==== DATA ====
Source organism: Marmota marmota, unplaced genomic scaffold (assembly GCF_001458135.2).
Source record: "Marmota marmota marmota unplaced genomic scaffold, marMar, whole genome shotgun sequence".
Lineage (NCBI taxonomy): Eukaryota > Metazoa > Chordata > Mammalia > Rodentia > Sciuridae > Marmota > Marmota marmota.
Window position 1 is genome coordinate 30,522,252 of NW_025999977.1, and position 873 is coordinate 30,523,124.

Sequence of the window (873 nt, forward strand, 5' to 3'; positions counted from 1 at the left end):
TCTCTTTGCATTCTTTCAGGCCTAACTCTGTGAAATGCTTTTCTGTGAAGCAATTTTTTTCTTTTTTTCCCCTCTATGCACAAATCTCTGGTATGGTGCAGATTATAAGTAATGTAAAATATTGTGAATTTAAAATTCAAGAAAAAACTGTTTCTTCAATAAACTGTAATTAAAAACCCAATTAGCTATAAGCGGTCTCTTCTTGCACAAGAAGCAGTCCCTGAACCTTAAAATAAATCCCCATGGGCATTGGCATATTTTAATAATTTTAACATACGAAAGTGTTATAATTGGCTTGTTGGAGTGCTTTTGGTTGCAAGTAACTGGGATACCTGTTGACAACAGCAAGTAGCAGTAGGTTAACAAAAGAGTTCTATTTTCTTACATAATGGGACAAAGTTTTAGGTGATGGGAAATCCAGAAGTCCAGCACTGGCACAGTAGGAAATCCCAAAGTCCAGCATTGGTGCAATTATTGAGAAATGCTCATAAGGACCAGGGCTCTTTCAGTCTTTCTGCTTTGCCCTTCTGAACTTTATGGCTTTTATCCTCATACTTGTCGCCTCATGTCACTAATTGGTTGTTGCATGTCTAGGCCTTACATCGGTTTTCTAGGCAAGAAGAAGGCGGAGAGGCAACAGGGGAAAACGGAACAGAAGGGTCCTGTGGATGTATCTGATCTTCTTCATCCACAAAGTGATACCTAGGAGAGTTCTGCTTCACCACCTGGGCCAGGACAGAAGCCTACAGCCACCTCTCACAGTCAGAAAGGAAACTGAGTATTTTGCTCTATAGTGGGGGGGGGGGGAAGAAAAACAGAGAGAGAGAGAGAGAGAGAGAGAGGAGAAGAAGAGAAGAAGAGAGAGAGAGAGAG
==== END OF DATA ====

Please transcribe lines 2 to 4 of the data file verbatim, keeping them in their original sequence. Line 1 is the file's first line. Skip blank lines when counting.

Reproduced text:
Source record: "Marmota marmota marmota unplaced genomic scaffold, marMar, whole genome shotgun sequence".
Lineage (NCBI taxonomy): Eukaryota > Metazoa > Chordata > Mammalia > Rodentia > Sciuridae > Marmota > Marmota marmota.
Window position 1 is genome coordinate 30,522,252 of NW_025999977.1, and position 873 is coordinate 30,523,124.